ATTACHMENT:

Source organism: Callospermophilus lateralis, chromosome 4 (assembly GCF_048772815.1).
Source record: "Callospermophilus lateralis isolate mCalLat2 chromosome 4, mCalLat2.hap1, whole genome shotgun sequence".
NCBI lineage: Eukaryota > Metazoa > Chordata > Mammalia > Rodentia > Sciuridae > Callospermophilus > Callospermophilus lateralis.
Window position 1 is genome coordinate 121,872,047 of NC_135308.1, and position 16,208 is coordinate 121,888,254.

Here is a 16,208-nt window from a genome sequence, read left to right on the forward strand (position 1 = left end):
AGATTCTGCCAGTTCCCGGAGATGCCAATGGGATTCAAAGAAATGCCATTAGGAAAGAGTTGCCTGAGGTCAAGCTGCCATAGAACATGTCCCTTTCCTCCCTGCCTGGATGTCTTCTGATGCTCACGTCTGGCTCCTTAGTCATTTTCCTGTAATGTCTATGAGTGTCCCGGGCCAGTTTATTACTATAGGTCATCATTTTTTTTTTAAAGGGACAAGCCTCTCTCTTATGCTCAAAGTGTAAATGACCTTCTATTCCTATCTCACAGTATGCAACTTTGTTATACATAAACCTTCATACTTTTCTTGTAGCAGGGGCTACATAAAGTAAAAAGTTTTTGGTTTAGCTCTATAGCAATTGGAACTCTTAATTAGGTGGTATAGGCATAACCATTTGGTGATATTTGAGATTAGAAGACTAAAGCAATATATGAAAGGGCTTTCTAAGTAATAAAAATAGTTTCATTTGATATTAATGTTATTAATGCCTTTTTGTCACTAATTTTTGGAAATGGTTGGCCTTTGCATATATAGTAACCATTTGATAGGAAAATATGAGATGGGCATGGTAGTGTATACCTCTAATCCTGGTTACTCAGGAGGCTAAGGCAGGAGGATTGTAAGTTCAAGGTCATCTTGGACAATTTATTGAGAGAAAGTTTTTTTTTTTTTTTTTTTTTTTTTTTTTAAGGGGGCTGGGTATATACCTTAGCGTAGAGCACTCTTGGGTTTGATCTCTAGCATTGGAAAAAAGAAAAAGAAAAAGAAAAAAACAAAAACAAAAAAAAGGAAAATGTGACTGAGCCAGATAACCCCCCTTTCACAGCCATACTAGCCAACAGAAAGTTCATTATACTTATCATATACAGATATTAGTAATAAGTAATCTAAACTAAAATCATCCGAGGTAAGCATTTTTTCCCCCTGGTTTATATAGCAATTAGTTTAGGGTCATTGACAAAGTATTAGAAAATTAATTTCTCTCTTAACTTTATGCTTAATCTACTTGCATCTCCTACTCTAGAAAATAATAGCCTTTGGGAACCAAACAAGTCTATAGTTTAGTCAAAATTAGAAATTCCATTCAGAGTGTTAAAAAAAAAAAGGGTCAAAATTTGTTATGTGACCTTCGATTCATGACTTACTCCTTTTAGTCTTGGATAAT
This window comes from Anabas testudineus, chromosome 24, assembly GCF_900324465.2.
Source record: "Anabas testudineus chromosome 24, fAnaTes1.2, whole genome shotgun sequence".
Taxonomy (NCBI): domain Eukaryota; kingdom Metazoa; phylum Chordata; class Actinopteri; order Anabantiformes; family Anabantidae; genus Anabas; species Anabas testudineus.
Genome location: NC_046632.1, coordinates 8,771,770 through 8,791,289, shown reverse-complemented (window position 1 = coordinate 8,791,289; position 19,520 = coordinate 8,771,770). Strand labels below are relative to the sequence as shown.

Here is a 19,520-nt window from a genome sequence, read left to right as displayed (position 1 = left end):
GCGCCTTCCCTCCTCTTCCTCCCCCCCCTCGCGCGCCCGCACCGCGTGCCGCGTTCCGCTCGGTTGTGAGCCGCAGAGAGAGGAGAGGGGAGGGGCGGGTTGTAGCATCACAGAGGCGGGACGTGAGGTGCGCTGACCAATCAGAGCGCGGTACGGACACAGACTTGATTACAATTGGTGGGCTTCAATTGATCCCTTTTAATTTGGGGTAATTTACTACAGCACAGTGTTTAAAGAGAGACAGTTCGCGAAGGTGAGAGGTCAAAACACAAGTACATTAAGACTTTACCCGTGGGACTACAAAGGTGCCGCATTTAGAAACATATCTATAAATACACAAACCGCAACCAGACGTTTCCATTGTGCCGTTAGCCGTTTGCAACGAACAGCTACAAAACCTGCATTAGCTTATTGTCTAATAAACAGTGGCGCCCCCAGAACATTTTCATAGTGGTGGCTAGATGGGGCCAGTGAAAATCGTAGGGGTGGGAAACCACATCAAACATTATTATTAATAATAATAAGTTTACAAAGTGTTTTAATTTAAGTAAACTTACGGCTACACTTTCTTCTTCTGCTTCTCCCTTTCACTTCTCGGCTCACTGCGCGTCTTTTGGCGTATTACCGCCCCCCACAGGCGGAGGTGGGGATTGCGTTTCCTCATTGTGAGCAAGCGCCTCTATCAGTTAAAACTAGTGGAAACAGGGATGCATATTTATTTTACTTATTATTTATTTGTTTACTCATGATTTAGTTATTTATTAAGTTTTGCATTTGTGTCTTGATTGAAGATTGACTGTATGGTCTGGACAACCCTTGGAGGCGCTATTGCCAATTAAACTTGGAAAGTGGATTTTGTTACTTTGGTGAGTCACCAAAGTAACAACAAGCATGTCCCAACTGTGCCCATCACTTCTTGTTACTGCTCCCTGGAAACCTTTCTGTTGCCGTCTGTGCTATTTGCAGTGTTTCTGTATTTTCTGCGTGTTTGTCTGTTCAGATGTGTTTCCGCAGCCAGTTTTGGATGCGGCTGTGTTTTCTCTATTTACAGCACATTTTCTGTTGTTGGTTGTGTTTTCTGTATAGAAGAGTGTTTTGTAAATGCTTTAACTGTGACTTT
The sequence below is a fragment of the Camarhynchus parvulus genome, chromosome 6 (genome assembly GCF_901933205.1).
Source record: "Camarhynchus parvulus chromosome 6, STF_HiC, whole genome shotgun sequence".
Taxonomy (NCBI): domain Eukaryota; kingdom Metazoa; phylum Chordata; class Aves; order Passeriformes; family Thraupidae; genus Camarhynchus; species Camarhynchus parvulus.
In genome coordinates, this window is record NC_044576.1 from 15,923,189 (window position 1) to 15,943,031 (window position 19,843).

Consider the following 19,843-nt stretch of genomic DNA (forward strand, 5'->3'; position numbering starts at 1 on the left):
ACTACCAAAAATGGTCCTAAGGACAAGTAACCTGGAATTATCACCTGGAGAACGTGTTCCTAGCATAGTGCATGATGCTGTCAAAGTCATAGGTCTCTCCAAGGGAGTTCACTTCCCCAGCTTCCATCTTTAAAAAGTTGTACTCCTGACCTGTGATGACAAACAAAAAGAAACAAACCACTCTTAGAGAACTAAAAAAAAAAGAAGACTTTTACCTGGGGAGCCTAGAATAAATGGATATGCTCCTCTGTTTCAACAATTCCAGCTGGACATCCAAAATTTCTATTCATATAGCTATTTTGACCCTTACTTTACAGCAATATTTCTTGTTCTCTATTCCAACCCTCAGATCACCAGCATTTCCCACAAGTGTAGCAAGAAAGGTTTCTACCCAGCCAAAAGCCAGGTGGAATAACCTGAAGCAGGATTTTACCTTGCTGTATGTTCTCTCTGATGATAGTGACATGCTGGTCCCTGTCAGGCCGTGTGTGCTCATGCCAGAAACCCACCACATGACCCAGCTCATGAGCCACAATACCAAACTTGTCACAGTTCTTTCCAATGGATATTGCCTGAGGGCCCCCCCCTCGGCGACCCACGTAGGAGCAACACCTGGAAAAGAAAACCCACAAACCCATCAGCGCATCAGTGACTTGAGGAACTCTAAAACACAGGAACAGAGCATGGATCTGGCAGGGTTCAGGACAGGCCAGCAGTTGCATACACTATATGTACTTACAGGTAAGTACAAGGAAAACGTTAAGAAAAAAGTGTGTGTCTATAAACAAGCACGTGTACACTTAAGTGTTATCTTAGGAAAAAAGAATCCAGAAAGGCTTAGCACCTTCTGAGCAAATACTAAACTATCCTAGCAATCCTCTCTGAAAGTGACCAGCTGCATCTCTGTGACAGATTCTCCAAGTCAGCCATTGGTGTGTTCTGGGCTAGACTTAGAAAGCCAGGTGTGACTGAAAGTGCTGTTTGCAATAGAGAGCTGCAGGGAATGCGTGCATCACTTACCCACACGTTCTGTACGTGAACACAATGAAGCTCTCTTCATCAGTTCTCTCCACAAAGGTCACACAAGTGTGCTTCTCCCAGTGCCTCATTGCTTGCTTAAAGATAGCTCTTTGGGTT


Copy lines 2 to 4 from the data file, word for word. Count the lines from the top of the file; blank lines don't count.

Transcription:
Source record: "Callospermophilus lateralis isolate mCalLat2 chromosome 4, mCalLat2.hap1, whole genome shotgun sequence".
NCBI lineage: Eukaryota > Metazoa > Chordata > Mammalia > Rodentia > Sciuridae > Callospermophilus > Callospermophilus lateralis.
Window position 1 is genome coordinate 121,872,047 of NC_135308.1, and position 16,208 is coordinate 121,888,254.